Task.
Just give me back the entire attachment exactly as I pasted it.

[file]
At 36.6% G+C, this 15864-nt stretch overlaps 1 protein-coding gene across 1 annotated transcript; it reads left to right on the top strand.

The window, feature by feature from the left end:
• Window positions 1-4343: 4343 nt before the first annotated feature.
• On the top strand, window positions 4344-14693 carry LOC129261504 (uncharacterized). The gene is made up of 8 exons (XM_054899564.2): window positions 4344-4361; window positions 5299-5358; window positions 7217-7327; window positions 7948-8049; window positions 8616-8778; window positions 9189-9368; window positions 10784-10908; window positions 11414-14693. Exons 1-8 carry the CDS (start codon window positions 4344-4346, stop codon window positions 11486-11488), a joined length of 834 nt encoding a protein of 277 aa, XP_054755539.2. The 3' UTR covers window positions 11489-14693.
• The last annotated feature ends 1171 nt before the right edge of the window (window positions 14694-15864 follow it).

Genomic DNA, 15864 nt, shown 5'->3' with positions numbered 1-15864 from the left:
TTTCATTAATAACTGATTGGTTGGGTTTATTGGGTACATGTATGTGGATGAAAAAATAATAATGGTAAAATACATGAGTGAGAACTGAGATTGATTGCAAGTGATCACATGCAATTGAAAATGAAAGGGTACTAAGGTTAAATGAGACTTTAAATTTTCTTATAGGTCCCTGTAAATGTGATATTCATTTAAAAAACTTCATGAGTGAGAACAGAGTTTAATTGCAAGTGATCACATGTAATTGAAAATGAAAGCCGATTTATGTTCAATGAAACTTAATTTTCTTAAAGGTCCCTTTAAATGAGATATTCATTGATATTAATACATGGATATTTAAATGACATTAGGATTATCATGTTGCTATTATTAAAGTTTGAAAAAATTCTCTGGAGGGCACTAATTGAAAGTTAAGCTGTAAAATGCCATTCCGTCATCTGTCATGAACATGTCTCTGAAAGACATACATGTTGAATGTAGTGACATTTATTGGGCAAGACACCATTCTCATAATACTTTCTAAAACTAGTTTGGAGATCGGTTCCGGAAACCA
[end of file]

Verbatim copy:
At 36.6% G+C, this 15864-nt stretch overlaps 1 protein-coding gene across 1 annotated transcript; it reads left to right on the top strand.

The window, feature by feature from the left end:
• Window positions 1-4343: 4343 nt before the first annotated feature.
• On the top strand, window positions 4344-14693 carry LOC129261504 (uncharacterized). The gene is made up of 8 exons (XM_054899564.2): window positions 4344-4361; window positions 5299-5358; window positions 7217-7327; window positions 7948-8049; window positions 8616-8778; window positions 9189-9368; window positions 10784-10908; window positions 11414-14693. Exons 1-8 carry the CDS (start codon window positions 4344-4346, stop codon window positions 11486-11488), a joined length of 834 nt encoding a protein of 277 aa, XP_054755539.2. The 3' UTR covers window positions 11489-14693.
• The last annotated feature ends 1171 nt before the right edge of the window (window positions 14694-15864 follow it).

Genomic DNA, 15864 nt, shown 5'->3' with positions numbered 1-15864 from the left:
TTTCATTAATAACTGATTGGTTGGGTTTATTGGGTACATGTATGTGGATGAAAAAATAATAATGGTAAAATACATGAGTGAGAACTGAGATTGATTGCAAGTGATCACATGCAATTGAAAATGAAAGGGTACTAAGGTTAAATGAGACTTTAAATTTTCTTATAGGTCCCTGTAAATGTGATATTCATTTAAAAAACTTCATGAGTGAGAACAGAGTTTAATTGCAAGTGATCACATGTAATTGAAAATGAAAGCCGATTTATGTTCAATGAAACTTAATTTTCTTAAAGGTCCCTTTAAATGAGATATTCATTGATATTAATACATGGATATTTAAATGACATTAGGATTATCATGTTGCTATTATTAAAGTTTGAAAAAATTCTCTGGAGGGCACTAATTGAAAGTTAAGCTGTAAAATGCCATTCCGTCATCTGTCATGAACATGTCTCTGAAAGACATACATGTTGAATGTAGTGACATTTATTGGGCAAGACACCATTCTCATAATACTTTCTAAAACTAGTTTGGAGATCGGTTCCGGAAACCA